Article published Mar 14, 2012
To avoid VSH layoffs, plan in progress
Plan in works to avoid Vermont State Hospital layoffs
By Thatcher Moats
VERMONT PRESS BUREAU
MONTPELIER — The Shumlin administration hopes to offer cash retirement incentives to certain state employees in an effort to avoid laying off some of the 74 state mental health workers who are scheduled to lose their jobs next month.
The administration’s proposal still is in the works, but it is based largely on a plan enacted for state workers in 2009 during the recession, and it could mean payments of up to $15,000 for eligible state workers at the Vermont State Hospital who choose to retire, according to administration officials.
Jeb Spaulding, secretary of administration, said the retirement plan is a way to “soften the blow” for a workforce that faces layoffs because Tropical Storm Irene flooded the Vermont State Hospital in Waterbury on Aug. 28.
“You’ve got a group of people that are in a situation that’s no fault of their own, and you’ve got the state of Vermont that’s in a situation where it’s had to take some distasteful steps that we had no choice in taking, and in order to actually make sure the employees are protected as much as they can be, this retirement incentive will help,” said Spaulding.
About 25 or 30 senior-level workers with the Vermont State Hospital who have not received layoff notices would be eligible for the retirement incentive. If those employees take the incentive and retire, it would open a position for a worker who has received a layoff notice, potentially avoiding a layoff.
Lawmakers and the administration are under a tight timeline because the 74 workers are due to be laid off April 13.
Officials plan to insert the retirement incentive into a bill that will overhaul the state’s mental health system and calls for a new, smaller state-run mental health facility in Berlin.
The House and Senate have passed similar mental health system bills, but a conference committee of lawmakers from both chambers is reconciling the differences in the two pieces of legislation.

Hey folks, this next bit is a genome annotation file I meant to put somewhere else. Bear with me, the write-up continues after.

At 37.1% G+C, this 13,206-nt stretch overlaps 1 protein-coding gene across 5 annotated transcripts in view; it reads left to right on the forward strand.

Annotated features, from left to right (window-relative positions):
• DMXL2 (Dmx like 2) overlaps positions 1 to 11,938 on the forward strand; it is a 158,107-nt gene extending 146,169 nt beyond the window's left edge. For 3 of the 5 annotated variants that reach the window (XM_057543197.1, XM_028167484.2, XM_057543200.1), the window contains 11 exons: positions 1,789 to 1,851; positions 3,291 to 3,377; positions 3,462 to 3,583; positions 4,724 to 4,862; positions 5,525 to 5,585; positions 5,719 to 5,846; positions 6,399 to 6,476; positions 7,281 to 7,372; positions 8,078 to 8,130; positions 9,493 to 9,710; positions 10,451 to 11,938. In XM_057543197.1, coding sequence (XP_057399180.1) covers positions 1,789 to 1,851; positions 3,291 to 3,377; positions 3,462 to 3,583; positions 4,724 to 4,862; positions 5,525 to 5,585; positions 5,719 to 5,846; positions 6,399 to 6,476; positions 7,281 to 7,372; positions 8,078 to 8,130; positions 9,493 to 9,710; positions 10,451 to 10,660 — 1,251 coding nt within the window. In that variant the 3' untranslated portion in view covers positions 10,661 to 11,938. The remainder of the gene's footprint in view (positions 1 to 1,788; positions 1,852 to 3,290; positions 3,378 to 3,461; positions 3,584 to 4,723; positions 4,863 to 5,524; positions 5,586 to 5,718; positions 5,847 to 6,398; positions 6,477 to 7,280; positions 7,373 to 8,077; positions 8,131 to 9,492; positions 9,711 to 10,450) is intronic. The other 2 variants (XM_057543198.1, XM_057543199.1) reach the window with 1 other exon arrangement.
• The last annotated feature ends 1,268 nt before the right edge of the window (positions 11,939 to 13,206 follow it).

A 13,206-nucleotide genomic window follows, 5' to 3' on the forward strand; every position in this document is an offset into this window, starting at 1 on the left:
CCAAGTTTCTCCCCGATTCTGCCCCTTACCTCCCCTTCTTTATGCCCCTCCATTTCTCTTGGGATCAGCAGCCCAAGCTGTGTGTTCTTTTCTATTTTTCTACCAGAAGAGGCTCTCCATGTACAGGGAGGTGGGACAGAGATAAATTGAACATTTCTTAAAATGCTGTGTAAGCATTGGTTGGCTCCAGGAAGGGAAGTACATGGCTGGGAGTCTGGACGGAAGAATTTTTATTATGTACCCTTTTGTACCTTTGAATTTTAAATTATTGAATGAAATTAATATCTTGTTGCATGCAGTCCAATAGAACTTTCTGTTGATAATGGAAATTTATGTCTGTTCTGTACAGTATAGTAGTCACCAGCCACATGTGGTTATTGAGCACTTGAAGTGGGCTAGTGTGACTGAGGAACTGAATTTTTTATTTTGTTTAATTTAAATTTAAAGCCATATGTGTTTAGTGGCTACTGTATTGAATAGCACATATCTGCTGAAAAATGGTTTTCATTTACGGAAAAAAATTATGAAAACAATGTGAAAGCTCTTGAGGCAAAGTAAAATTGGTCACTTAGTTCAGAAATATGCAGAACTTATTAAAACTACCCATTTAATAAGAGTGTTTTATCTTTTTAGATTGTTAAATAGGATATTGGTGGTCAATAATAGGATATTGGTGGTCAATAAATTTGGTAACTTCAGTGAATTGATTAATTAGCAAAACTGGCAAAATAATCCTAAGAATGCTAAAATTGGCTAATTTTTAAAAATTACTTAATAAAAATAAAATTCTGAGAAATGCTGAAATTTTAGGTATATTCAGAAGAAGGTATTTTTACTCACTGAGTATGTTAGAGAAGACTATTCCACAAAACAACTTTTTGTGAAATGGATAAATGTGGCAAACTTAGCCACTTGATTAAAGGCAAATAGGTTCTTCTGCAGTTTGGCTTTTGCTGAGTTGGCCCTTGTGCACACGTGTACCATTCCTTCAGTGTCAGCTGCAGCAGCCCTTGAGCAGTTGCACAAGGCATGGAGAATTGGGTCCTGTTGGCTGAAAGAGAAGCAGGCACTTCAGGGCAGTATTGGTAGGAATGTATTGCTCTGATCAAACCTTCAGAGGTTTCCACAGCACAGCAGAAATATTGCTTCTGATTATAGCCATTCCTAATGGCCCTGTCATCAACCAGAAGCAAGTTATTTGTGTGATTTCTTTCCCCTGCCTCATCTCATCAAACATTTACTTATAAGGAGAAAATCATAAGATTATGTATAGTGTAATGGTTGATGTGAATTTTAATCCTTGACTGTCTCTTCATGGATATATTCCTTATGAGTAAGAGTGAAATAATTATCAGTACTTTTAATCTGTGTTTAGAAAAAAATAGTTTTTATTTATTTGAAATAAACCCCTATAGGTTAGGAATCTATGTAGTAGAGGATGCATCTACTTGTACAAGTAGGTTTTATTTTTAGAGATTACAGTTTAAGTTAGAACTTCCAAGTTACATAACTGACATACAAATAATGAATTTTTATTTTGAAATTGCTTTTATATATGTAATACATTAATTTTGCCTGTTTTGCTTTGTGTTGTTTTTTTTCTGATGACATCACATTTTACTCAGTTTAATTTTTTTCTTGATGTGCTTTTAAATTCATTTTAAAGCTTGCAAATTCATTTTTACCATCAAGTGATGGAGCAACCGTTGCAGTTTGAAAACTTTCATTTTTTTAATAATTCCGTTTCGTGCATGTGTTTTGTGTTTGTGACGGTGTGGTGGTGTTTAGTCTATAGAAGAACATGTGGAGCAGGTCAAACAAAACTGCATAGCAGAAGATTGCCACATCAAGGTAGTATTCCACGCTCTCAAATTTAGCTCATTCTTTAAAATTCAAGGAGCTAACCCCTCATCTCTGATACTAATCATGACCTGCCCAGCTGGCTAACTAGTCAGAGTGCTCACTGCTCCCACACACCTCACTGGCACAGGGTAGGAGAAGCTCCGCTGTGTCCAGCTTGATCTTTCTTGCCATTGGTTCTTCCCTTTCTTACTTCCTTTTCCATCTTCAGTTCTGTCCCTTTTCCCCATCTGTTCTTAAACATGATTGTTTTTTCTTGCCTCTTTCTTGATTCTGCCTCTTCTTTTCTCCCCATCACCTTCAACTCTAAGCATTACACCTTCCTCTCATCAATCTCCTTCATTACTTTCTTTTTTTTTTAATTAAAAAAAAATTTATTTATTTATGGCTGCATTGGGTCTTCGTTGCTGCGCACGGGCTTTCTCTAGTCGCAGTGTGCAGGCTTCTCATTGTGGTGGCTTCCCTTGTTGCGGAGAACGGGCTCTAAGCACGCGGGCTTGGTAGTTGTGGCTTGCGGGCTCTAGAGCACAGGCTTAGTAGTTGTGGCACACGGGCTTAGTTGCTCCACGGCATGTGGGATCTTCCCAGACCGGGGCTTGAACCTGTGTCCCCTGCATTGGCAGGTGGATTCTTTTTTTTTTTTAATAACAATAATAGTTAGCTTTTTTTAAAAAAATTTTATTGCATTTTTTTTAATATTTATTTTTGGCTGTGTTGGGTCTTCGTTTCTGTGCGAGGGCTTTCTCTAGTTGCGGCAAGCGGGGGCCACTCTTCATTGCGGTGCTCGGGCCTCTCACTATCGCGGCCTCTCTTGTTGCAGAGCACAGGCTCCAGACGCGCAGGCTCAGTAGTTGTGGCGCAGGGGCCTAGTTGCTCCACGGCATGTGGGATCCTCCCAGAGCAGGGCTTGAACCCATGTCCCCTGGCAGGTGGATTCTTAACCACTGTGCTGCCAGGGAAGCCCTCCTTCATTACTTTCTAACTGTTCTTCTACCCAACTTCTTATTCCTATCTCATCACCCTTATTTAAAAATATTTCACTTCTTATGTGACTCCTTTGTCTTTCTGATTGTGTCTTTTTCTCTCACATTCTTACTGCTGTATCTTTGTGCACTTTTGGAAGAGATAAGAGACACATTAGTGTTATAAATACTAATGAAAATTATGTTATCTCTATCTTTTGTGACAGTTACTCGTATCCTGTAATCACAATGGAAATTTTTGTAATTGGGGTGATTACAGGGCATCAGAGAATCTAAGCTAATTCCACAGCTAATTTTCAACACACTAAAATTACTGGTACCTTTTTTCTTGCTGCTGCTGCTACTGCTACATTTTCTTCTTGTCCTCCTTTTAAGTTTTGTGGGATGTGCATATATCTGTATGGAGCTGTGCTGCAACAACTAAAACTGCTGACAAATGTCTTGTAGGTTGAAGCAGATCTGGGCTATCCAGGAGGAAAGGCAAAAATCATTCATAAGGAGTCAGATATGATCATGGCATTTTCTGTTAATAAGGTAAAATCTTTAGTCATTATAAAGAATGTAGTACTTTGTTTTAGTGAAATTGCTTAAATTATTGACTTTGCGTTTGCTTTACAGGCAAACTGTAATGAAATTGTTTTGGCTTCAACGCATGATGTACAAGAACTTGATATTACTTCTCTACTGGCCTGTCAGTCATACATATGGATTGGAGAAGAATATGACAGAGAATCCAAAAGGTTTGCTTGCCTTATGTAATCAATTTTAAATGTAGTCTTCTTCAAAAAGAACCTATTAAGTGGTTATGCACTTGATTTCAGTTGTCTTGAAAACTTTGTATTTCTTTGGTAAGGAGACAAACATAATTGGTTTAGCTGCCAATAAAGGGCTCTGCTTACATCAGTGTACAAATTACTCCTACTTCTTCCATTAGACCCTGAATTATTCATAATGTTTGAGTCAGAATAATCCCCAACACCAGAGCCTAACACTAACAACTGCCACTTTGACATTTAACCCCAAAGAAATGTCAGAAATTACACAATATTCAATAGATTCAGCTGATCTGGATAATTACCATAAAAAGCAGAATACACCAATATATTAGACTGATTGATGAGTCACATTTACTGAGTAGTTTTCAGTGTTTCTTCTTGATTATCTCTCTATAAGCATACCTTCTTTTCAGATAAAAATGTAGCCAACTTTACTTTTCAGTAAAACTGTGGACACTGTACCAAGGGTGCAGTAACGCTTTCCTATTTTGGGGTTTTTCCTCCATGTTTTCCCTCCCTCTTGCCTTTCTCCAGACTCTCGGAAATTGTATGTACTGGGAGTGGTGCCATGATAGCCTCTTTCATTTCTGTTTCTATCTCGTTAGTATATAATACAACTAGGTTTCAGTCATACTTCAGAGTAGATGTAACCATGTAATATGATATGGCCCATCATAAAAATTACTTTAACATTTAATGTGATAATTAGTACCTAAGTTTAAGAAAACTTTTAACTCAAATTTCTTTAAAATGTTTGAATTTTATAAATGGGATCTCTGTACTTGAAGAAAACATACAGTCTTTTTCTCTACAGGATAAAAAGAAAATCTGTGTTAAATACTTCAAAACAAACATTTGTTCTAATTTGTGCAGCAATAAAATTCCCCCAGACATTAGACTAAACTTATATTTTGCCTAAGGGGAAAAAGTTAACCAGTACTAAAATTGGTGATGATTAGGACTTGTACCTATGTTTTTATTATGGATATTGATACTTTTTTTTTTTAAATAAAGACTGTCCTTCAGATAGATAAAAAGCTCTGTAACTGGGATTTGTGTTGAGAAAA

Sen. Claire Ayer, a member of the conference committee, said she believes the retirement incentive will win unanimous support from the committee because lawmakers “want to do right by the Vermont State Hospital employees.”
“I’m assuming they’ll come up with something we can afford and it will leave them in a better position, and my guess is it will be unanimous,” said Ayer, an Addison County Democrat who is chairwoman of the Senate Health and Welfare Committee.
Officials said Tuesday they did not have an estimate for how much the incentives would cost the state, but they said it’s affordable.
“We’ve done the cost analysis of that, and we think we can make those numbers work,” said Vermont Treasurer Beth Pearce.
The administration is planning to use general fund money to pay the incentives rather than dip into the pension fund.
Officials point out there are costs to be saved by avoiding layoffs, such as not paying unemployment benefits to former state hospital workers and by retaining lower-paid employees and having senior-level employees retire.
The Vermont State Employees Association, the union representing state workers, is collaborating closely with the administration as it hammers out the final details of the retirement incentive.
Conor Casey, legislative affairs director for the VSEA, said it won’t prevent all of the layoffs.
“But even if we can preserve a few positions with this, it’s definitely worth pursuing,” he said.
When the Shumlin administration announced the layoffs last month it was estimated 80 employees would be affected, but the number of employees facing layoffs ended up being lower.